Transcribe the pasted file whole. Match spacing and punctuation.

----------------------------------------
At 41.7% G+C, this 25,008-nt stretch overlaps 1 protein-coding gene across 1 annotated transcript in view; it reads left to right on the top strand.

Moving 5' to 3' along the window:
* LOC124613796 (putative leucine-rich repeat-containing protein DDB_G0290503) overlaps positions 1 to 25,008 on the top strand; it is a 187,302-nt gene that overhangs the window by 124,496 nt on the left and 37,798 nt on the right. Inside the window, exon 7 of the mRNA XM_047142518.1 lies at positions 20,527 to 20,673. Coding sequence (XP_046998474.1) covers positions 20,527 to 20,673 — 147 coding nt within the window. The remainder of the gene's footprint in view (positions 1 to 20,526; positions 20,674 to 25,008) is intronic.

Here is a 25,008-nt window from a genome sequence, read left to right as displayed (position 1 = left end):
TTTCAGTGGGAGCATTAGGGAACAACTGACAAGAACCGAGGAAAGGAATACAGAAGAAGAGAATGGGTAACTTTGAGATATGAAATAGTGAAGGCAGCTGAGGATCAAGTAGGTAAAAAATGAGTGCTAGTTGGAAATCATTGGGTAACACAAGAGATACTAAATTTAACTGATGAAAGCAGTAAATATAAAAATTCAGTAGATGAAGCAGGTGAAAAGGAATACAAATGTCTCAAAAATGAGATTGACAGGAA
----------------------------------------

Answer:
At 41.7% G+C, this 25,008-nt stretch overlaps 1 protein-coding gene across 1 annotated transcript in view; it reads left to right on the top strand.

Moving 5' to 3' along the window:
* LOC124613796 (putative leucine-rich repeat-containing protein DDB_G0290503) overlaps positions 1 to 25,008 on the top strand; it is a 187,302-nt gene that overhangs the window by 124,496 nt on the left and 37,798 nt on the right. Inside the window, exon 7 of the mRNA XM_047142518.1 lies at positions 20,527 to 20,673. Coding sequence (XP_046998474.1) covers positions 20,527 to 20,673 — 147 coding nt within the window. The remainder of the gene's footprint in view (positions 1 to 20,526; positions 20,674 to 25,008) is intronic.

Here is a 25,008-nt window from a genome sequence, read left to right as displayed (position 1 = left end):
TTTCAGTGGGAGCATTAGGGAACAACTGACAAGAACCGAGGAAAGGAATACAGAAGAAGAGAATGGGTAACTTTGAGATATGAAATAGTGAAGGCAGCTGAGGATCAAGTAGGTAAAAAATGAGTGCTAGTTGGAAATCATTGGGTAACACAAGAGATACTAAATTTAACTGATGAAAGCAGTAAATATAAAAATTCAGTAGATGAAGCAGGTGAAAAGGAATACAAATGTCTCAAAAATGAGATTGACAGGAA